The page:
Fortement inspirée par le théâtre et la performance, la démarche de Cumming vise à produire une relecture vidéographique du théâtre de l’absurde. Le citant parmi les dramaturges l’ayant particulièrement influencé, il partage avec Samuel Beckett une vision inusitée de la misère humaine en présentant des univers où la décrépitude semble contaminer les êtres qui les habitent. Si plusieurs pièces de Beckett comportent des stratégies énonciatives visant à abolir les limites entre l’espace de représentation et celui du spectateur, pour sa part Cumming accentue cette ambiguïté en demandant à ses sujets d’interpréter des fictions qu’il a préalablement scénarisées à partir de leurs péripéties réelles.

C’est en 2003 que Donigan Cumming réalise Locke’s Way. S’inspirant de sa vie personnelle, le film présente l’expérience d’un homme qui, à la mort de sa mère, fouille les archives familiales pour enquêter sur son frère, interné depuis l’enfance à la suite d’un incident cérébral. Considérant que le souvenir se nourrit autant de la connaissance que de l’imaginaire, Cumming a choisi d’élaborer le récit de Locke’s Way en confrontant les idées qu’exprimait John Locke sur le savoir à la démarche mémorielle que mène Proust lorsqu’il écrit À la recherche du temps perdu.

>>>Lire la suite sur Revue Chameaux


Daughter Rite, Living with our pain, and love

Par Jane Feuer

daughter's rite

Michelle Citron’s film DAUGHTER RITE commences with the voice of a narrator, speaking in a dull tone as if reading from a diary. At the age of 28, the voice tells us, she began working out her conflicting feelings toward her mother. Now, two years later, she is able to dedicate this film to her mother, « a woman whom I am very much like and not like at all. » Presumably the 50-minute film we are about to see will detail this process. Under the voice, however, we receive a different message. In a blown-up home-movie image, slowed down to a crawl and printed over and over again, a little girl and her mother run toward each other, always missing each other’s embrace. Finally, the mother grabs the daughter and the film’s title comes up. A curious « daughter rite, » indeed. For the remainder of the film, similar narrated home-movie footage alternates with « documentary » segments (described below) in which two grown sisters discuss their mother. Each « story » expresses with visual and verbal force the schizophrenia every woman I know feels toward her mother: total hatred amidst total love. The diarist appears to move toward a resolution of this conflict; the sisters in the documentary do not.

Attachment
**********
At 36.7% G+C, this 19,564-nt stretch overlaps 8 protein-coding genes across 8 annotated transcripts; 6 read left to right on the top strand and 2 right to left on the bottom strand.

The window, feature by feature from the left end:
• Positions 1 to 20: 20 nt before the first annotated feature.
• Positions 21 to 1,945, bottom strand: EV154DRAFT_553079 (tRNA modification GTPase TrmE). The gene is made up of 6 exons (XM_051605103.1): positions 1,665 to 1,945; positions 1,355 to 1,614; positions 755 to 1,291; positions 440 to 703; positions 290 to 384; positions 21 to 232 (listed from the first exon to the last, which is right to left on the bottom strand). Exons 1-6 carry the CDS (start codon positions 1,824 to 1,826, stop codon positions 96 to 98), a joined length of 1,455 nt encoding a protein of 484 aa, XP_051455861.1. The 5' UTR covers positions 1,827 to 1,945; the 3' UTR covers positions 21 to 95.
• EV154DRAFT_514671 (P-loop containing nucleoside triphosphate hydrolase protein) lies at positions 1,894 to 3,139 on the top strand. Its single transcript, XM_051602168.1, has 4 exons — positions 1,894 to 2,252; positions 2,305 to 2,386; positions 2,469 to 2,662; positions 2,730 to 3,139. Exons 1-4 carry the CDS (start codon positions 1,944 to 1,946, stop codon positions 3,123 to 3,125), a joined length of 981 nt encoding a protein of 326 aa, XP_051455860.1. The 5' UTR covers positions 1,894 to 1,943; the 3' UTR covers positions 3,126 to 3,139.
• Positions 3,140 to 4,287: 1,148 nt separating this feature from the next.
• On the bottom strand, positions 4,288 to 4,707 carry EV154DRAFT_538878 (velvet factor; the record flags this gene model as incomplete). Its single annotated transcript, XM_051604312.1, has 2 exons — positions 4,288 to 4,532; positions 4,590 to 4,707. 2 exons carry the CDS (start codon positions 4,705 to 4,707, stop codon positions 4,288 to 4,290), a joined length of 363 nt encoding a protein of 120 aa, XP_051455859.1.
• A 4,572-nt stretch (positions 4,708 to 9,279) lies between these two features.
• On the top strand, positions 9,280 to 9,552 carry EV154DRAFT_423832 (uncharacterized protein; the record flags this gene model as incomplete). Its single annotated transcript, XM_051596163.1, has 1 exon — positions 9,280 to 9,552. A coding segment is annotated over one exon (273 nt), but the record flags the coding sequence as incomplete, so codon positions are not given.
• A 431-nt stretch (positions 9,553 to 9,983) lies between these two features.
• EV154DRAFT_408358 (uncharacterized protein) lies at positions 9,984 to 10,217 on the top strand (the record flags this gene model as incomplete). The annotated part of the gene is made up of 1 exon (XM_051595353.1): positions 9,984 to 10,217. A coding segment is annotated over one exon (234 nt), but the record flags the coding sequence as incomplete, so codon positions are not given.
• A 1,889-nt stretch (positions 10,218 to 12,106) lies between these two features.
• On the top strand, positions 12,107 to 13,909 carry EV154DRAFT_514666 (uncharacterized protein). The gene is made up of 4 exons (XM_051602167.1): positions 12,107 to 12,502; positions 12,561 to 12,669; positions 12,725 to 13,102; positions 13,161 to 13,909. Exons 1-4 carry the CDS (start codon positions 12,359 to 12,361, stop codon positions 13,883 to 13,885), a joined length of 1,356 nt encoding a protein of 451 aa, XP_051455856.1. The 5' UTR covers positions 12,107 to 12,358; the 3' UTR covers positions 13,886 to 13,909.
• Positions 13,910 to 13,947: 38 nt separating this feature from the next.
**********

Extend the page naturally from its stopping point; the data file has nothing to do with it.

Throughout the film, the diarist speaks directly of her ambivalence. As home movie images of the two little sisters carrying suitcases appear to float slowly off to screen-left (as if trying to escape their mother’s grasp), the voice intones: « I hate my weaknesses…, my weaknesses are my mother. » The image switches to the little girls, dressed daintily and identically in blue dresses, leaving the house. The voice continues: « I hate … my bitchiness and my selfishness. That part, too, is my mother. » The little girls come toward the camera as the voice finishes: « And in hating my mother, I hate myself. » Yet later in the film the diarist deals with that other side of mother-hating which is mother-loving. The home-movie footage is of a baby buggy race in which dozens of little girls in lace dresses are socialized into frilly feminine roles as their mothers cheer from the sidelines. And yet, over this scene, which would appear the ultimate in indoctrination into passivity and weakness, the voice speaks of forgiveness: « I am not the angry one. I am filled with sadness and love for this woman. » In the final home-movie sequence of the film we see the mother as a young woman, laughing with her daughters, walking across a green field with her arm around the older daughter. The narrator tells of a dream in which her sister dies and the mother helps clean up the remains. The sequence ends with images of reconciliation and the words. « She holds me in her arms and I start to cry. »

>>Lire la suite sur Jump Cut

 

Et une interview de la réalisatrice Michelle Citron:


Song of the Shirt

THE FILM AND HISTORY PROJECT AND THEIR ATTEMPT TO MAKE A RADICAL, FEMINIST FILM ON THE NEEDLE TRADE IN BRITAIN IN THE MID NINETEEN HUNDREDS.

song of the shirt Courtesy of the BFI National Archive

“Would that its tone could reach the rich”: The Song of the Shirt